Mark Twain National Forest, spreading out over one million acres and 29 counties in southern and central Missouri, was devastated by ice storms in 2007 and 2008 and by tornadoes and "violent straight-line winds" in 2009, and as a result "downed woody fuel" now covers much of the forest floor.
The tens of thousands of dry trees and brush left by the storms are ten times more than in normal years, and provide a lethal amount of tinder if a forest fire were to start. As a result, forest officials are asking campers to supervise their campfires at all times, and to properly extinguish the fire when leaving their campsites.
This advice is pertinent in every forest, even when not given as a specific warning. In many western states, heavy forest litter as a result of the bark beetle infestation, drought, and heavy winter storms also leave a highly combustible fuel in late summer and fall.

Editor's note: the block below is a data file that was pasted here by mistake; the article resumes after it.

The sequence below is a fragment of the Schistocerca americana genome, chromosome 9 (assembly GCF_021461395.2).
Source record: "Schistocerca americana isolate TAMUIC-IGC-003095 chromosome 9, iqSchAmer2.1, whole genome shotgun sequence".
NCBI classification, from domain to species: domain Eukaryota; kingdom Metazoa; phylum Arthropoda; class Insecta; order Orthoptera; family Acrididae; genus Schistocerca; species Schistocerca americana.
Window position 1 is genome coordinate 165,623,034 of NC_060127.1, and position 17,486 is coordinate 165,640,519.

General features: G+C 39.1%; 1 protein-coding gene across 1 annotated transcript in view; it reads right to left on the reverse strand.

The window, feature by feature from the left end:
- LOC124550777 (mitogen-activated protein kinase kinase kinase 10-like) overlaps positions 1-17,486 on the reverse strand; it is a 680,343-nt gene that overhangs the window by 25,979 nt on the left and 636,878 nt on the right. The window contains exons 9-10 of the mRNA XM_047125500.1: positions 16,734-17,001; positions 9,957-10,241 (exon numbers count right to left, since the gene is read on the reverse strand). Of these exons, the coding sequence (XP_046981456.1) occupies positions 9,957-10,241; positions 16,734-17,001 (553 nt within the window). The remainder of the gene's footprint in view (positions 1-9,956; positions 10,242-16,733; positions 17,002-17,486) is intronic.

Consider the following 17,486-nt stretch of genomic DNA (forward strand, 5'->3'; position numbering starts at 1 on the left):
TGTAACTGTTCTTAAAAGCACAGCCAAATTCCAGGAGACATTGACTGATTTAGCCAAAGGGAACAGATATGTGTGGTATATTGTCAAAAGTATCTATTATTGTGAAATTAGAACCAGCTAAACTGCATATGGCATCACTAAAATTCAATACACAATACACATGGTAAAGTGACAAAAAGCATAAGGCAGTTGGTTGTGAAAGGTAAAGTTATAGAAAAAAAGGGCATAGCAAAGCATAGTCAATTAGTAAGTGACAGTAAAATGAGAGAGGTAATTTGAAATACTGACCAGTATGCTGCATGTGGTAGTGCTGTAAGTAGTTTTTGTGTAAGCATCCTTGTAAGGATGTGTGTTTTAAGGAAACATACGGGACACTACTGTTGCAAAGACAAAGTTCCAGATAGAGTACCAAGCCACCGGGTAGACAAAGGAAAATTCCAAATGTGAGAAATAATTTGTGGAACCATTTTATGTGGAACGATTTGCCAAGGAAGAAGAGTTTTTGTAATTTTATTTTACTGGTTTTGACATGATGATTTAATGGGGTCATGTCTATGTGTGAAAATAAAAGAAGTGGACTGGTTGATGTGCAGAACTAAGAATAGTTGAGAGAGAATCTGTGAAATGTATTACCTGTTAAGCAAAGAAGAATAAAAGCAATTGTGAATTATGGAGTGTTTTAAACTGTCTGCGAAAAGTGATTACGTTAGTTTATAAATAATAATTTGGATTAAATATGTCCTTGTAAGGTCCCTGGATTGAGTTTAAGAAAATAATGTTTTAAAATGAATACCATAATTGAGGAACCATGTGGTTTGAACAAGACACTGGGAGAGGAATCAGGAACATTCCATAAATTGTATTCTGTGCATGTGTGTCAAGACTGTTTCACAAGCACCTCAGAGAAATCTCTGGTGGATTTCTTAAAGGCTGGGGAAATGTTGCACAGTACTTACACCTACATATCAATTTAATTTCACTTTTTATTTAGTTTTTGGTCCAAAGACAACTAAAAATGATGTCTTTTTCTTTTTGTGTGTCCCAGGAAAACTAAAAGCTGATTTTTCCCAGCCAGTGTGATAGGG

Properly extinguishing a campfire, including physically feeling it with your bare hand and covering the cold coals with dirt is good insurance for a sudden wind activating an "almost out" coal. Be aware, be cautious, be responsible.
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